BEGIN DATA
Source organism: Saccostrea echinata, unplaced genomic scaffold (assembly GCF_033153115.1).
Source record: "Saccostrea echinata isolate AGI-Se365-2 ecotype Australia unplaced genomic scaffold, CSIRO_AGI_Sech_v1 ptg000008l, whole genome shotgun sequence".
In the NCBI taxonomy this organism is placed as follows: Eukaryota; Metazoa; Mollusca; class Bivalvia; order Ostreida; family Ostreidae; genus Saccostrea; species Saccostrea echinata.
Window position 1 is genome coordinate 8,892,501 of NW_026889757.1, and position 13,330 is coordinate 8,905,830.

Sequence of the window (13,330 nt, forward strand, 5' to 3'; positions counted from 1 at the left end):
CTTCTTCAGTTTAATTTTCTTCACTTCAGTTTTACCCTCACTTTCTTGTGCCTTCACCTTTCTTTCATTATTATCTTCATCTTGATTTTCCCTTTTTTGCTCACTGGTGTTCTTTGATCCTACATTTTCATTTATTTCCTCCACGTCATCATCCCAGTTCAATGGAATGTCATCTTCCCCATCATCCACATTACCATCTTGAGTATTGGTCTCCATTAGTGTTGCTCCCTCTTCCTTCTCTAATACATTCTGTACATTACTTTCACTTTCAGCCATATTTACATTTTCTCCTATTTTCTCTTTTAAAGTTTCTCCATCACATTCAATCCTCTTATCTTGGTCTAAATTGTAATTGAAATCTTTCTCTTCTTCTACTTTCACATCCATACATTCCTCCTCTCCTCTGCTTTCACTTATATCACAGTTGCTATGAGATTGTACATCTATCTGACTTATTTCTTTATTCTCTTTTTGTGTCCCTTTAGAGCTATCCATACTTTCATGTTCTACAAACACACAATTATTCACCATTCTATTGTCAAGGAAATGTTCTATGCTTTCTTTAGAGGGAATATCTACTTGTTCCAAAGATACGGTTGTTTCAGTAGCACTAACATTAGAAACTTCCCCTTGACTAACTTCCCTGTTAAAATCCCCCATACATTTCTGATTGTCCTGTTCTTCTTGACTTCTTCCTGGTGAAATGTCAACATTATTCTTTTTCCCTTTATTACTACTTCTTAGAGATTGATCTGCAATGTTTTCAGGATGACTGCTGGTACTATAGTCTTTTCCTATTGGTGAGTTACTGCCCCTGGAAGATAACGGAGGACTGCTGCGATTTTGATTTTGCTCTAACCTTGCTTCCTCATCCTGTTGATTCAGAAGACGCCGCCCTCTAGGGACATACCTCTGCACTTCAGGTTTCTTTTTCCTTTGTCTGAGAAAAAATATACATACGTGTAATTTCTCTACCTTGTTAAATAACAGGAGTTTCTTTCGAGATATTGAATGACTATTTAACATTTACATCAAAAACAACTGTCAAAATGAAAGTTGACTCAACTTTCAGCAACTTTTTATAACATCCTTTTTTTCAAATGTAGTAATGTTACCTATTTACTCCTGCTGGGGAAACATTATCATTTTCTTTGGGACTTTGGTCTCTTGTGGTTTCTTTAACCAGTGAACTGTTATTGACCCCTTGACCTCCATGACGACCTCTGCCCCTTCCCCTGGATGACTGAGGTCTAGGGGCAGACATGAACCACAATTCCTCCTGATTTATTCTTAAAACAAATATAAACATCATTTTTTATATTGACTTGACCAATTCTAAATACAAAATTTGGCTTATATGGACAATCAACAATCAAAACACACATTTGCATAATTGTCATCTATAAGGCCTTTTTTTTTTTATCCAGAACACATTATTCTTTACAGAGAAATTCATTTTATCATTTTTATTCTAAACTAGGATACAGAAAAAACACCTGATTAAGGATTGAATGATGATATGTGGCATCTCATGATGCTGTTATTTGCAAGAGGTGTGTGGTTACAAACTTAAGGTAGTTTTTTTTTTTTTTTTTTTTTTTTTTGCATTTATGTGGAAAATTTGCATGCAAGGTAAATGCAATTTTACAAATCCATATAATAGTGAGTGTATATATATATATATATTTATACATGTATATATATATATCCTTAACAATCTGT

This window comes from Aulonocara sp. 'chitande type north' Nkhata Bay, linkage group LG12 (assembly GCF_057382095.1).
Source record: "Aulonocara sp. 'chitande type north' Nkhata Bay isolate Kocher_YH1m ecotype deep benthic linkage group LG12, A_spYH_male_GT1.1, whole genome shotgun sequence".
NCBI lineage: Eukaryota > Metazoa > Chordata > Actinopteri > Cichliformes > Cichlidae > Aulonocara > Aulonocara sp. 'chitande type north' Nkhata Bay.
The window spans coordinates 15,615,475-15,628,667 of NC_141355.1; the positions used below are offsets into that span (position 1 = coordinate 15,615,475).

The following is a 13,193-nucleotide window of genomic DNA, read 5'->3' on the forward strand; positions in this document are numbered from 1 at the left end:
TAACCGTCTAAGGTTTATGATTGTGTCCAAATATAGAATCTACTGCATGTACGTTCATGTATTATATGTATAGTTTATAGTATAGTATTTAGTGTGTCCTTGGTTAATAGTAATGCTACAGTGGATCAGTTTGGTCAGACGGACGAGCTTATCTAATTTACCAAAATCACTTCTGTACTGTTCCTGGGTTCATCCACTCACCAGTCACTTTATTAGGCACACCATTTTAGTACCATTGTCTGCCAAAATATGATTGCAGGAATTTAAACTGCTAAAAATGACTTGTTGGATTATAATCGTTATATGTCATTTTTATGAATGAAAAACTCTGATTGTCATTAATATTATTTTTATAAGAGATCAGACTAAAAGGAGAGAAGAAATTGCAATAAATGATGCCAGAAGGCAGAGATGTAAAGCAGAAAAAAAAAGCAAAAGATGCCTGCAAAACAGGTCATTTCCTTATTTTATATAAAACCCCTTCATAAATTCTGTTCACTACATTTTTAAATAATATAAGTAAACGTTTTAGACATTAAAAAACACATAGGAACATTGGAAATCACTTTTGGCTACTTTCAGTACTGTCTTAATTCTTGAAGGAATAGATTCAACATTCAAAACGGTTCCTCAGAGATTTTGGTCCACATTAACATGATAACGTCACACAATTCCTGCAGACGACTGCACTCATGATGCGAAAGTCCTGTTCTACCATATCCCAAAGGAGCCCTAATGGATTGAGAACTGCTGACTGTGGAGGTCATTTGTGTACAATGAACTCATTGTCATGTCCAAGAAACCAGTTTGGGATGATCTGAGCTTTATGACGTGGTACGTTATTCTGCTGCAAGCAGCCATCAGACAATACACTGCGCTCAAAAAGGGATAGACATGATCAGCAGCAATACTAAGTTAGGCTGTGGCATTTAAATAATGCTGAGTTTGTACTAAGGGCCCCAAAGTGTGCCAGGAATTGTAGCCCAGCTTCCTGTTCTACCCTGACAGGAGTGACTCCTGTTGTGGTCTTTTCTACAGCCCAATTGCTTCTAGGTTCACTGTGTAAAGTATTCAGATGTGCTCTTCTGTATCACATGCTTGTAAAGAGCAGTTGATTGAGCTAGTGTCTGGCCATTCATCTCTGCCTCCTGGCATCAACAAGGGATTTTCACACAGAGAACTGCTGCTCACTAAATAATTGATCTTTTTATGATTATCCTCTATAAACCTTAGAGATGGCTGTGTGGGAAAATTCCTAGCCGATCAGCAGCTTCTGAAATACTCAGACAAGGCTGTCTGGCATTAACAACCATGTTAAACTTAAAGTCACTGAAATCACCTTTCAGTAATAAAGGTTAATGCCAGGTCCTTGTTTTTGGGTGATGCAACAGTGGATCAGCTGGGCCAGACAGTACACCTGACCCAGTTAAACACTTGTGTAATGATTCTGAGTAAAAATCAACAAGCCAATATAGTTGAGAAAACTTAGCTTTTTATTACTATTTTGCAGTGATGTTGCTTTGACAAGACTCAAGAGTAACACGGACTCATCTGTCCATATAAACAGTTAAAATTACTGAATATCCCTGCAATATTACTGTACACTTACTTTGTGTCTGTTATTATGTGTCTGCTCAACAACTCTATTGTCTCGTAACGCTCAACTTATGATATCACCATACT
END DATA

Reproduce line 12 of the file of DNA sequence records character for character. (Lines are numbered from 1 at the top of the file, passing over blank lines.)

TAACCGTCTAAGGTTTATGATTGTGTCCAAATATAGAATCTACTGCATGTACGTTCATGTATTATATGTATAGTTTATAGTATAGTATTTAGTGTGTCCTTGGTTAATAGTAATGCTACAGTGGATCAGTTTGGTCAGACGGACGAGCTTATCTAATTTACCAAAATCACTTCTGTACTGTTCCTGGGTTCATCCACTCACCAGTCACTTTATTAGGCACACCATTTTAGTACCATTGTCTGCCAAAATATGATTGCAGGAATTTAAACTGCTAAAAATGACTTGTTGGATTATAATCGTTATATGTCATTTTTATGAATGAAAAACTCTGATTGTCATTAATATTATTTTTATAAGAGATCAGACTAAAAGGAGAGAAGAAATTGCAATAAATGATGCCAGAAGGCAGAGATGTAAAGCAGAAAAAAAAAGCAAAAGATGCCTGCAAAACAGGTCATTTCCTTATTTTATATAAAACCCCTTCATAAATTCTGTTCACTACATTTTTAAATAATATAAGTAAACGTTTTAGACATTAAAAAACACATAGGAACATTGGAAATCACTTTTGGCTACTTTCAGTACTGTCTTAATTCTTGAAGGAATAGATTCAACATTCAAAACGGTTCCTCAGAGATTTTGGTCCACATTAACATGATAACGTCACACAATTCCTGCAGACGACTGCACTCATGATGCGAAAGTCCTGTTCTACCATATCCCAAAGGAGCCCTAATGGATTGAGAACTGCTGACTGTGGAGGTCATTTGTGTACAATGAACTCATTGTCATGTCCAAGAAACCAGTTTGGGATGATCTGAGCTTTATGACGTGGTACGTTATTCTGCTGCAAGCAGCCATCAGACAATACACTGCGCTCAAAAAGGGATAGACATGATCAGCAGCAATACTAAGTTAGGCTGTGGCATTTAAATAATGCTGAGTTTGTACTAAGGGCCCCAAAGTGTGCCAGGAATTGTAGCCCAGCTTCCTGTTCTACCCTGACAGGAGTGACTCCTGTTGTGGTCTTTTCTACAGCCCAATTGCTTCTAGGTTCACTGTGTAAAGTATTCAGATGTGCTCTTCTGTATCACATGCTTGTAAAGAGCAGTTGATTGAGCTAGTGTCTGGCCATTCATCTCTGCCTCCTGGCATCAACAAGGGATTTTCACACAGAGAACTGCTGCTCACTAAATAATTGATCTTTTTATGATTATCCTCTATAAACCTTAGAGATGGCTGTGTGGGAAAATTCCTAGCCGATCAGCAGCTTCTGAAATACTCAGACAAGGCTGTCTGGCATTAACAACCATGTTAAACTTAAAGTCACTGAAATCACCTTTCAGTAATAAAGGTTAATGCCAGGTCCTTGTTTTTGGGTGATGCAACAGTGGATCAGCTGGGCCAGACAGTACACCTGACCCAGTTAAACACTTGTGTAATGATTCTGAGTAAAAATCAACAAGCCAATATAGTTGAGAAAACTTAGCTTTTTATTACTATTTTGCAGTGATGTTGCTTTGACAAGACTCAAGAGTAACACGGACTCATCTGTCCATATAAACAGTTAAAATTACTGAATATCCCTGCAATATTACTGTACACTTACTTTGTGTCTGTTATTATGTGTCTGCTCAACAACTCTATTGTCTCGTAACGCTCAACTTATGATATCACCATACT